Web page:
B.C. Hydro’s mandatory vaccination policy for employees has been deemed reasonable by a labour arbitrator who refuted arguments from a labour union looking to reverse the policy.
The International Brotherhood of Electrical Workers represents 1,744 of approximately 6,600 active employees at B.C. Hydro. In the arbitration, IBEW represented 44 workers who were placed on unpaid leave for refusing to comply with the vaccination policy.
IBEW employees are engaged in a number of roles at B.C. Hydro and often work in close quarters with co-workers and customers. Some work in camp settings, travel in vehicles with others and work in settings where social distancing is impossible.
Arbitrator Gabriel Somjen wrote that the health and safety objectives of the policy outweighed the “significant intrusion” on the interests of the employees.
COVID-19 posed a serious risk to B.C. Hydro’s operations. The case shed light on how B.C.’s largest electric utility kept track of infections and outbreaks among staff. As of Jan. 18, 2022, B.C. Hydro has tracked more than 3505 suspected or confirmed cases of COVID-19 in its workforce.
B.C. Hydro has also seen two major outbreaks at Site C Dam work camps and an outbreak among the Surrey Construction Services business group — 11 employees with Construction Services took time off work due to COVID and received wage loss benefits from WorkSafeBC.
One contractor working on a B.C. Hydro project died of COVID-19, two spouses of B.C. Hydro employees have died of COVID, some employees required hospitalization and some experienced long COVID.
“The employer tracked positive and suspected positive cases in the workplace over time and concluded that about 50 per cent of B.C. Hydro employees fell into that category,” Somjen wrote.
“All of this suggests that, notwithstanding the significant mitigating measures that B.C. Hydro took, even after the policy was in place, COVID-19 was affecting its employees, contractors and related persons.”
The significant risk of COVID-19 led B.C. Hydro to undertake numerous safety measures, including the closure of gyms and shared office spaces, requiring employees to work from home if possible, supplying and requiring face masks for employee travel, requiring physical distancing where possible, improving ventilation systems, staggering start times to limit the number of people on a worksite, and implementing a “shelter in place” plan for control room personnel where workers had to live in RV sites in two rotations for 10-day periods.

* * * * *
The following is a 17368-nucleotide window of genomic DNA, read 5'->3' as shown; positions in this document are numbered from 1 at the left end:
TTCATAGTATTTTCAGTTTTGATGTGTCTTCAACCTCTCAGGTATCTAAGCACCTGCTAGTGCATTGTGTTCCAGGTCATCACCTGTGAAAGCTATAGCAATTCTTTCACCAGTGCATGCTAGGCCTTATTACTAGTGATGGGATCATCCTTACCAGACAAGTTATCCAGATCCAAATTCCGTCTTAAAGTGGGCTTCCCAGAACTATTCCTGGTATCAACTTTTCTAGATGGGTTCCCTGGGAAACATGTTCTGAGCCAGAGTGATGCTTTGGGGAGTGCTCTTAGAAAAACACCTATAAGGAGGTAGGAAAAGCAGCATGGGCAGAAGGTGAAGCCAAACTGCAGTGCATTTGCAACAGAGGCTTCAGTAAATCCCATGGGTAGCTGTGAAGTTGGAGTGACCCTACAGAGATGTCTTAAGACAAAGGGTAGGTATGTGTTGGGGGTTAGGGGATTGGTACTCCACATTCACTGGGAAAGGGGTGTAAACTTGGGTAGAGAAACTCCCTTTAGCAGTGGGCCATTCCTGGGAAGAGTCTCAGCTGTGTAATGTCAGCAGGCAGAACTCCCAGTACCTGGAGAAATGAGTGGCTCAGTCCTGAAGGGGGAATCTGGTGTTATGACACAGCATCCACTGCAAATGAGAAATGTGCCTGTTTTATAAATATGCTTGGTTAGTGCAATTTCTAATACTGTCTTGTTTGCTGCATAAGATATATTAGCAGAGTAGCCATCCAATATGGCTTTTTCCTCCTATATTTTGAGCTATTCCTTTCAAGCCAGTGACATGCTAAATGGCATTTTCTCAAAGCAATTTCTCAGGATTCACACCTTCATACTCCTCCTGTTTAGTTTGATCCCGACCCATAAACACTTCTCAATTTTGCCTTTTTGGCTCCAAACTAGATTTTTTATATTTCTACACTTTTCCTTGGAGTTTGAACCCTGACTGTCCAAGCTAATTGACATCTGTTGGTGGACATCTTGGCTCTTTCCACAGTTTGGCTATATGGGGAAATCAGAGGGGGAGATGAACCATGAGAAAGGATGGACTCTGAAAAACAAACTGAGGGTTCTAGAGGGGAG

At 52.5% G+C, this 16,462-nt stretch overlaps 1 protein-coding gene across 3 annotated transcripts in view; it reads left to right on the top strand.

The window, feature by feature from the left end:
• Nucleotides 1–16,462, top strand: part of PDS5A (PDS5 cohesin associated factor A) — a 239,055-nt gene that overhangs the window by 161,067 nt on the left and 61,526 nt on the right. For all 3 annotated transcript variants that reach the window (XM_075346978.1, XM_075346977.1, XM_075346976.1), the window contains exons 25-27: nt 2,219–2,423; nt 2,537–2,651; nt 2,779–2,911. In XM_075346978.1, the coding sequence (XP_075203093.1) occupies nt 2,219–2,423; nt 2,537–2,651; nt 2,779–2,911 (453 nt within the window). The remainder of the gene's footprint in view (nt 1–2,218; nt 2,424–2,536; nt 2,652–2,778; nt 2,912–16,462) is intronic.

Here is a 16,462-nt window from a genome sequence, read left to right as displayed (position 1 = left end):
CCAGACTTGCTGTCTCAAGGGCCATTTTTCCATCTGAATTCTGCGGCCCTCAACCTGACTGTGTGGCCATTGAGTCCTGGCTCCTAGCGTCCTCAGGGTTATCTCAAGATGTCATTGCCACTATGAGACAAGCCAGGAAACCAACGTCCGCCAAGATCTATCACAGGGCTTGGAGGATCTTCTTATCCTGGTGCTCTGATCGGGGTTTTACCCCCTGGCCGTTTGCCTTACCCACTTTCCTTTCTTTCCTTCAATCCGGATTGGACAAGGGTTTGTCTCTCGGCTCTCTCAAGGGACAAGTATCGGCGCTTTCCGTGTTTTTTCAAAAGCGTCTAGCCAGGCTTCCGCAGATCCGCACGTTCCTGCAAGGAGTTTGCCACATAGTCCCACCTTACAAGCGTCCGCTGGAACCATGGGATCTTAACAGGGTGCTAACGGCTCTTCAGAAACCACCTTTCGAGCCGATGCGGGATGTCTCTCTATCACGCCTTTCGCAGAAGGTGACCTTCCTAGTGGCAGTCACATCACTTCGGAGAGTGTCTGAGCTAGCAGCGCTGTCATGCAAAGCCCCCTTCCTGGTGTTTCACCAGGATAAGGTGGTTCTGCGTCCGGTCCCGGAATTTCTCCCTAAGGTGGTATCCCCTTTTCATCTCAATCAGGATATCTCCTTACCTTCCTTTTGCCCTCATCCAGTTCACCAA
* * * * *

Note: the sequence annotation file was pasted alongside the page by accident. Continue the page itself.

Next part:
As B.C. Hydro took steps to manage COVID infections inside the company, third-party customers and partners notified B.C. Hydro that they would only work with vaccinated employees.
Helicopter operators that shuttled IBEW employees to remote worksites notified BC Hydro that they would not fly unvaccinated individuals. Some customers like St. Paul’s Hospital, some construction sites, hotels, long-term care facilities, B.C. Place and YVR Airport also requested individuals be vaccinated.
Vaccines were also required by Tsay Keh Dene, Kwadacha, Nuxalk, Gitga’at, Heiltsuk and Haida Gwaii First Nations.
On Oct. 21, 2021, B.C. Hydro notified employees of the mandatory vaccination policy. The policy stipulated that all employees must receive at least one dose of vaccine by Nov. 22 and their second dose by Jan. 10, 2022. B.C. Hydro did allow for medical exemptions but refused to offer exemptions on the basis of “opinion or belief” about vaccination.
IBEW argued that the policy was an unreasonable, unjustified intrusion on employee privacy and their bodily autonomy. IBEW said that rapid antigen testing for unvaccinated employees would be a reasonable accommodation.
Somjen rejected the argument, stating that rapid antigen tests are not as effective at preventing COVID as vaccination. Since B.C. Hydro is an essential service provider charged with a duty to supply and maintain power to British Columbians, it must have a healthy, safe and adequate workforce to meet that mandate.
“Rapid testing does not prevent an employee from becoming infected. It does not reduce the transmissibility of the virus and it does not reduce the severity of illness if an employee becomes infected,” Somjen wrote.
While he found the policy to be reasonable, Somjen wrote that a disciplinary mechanism in the policy was “coercive” and therefore unreasonable. The policy stipulated that beyond being placed on unpaid leave, employees could face termination as a result of remaining unvaccinated.
Somjen wrote that disciplinary measures did little to achieve B.C. Hydro’s objective of workplace health and safety.
“The 44 employees who have chosen not to be vaccinated have been placed on unpaid leave. They are not presenting any health or safety issues for BC Hydro, its employees, contractors, etc. Nor are they being paid.”
“I conclude that the Policy is reasonable, except for the discipline sentence referred to above. The grievance is allowed in part with respect to that sentence and denied with respect to the remainder of the policy.”
The arbitration did not include B.C. Hydro employees who are not represented by IBEW.
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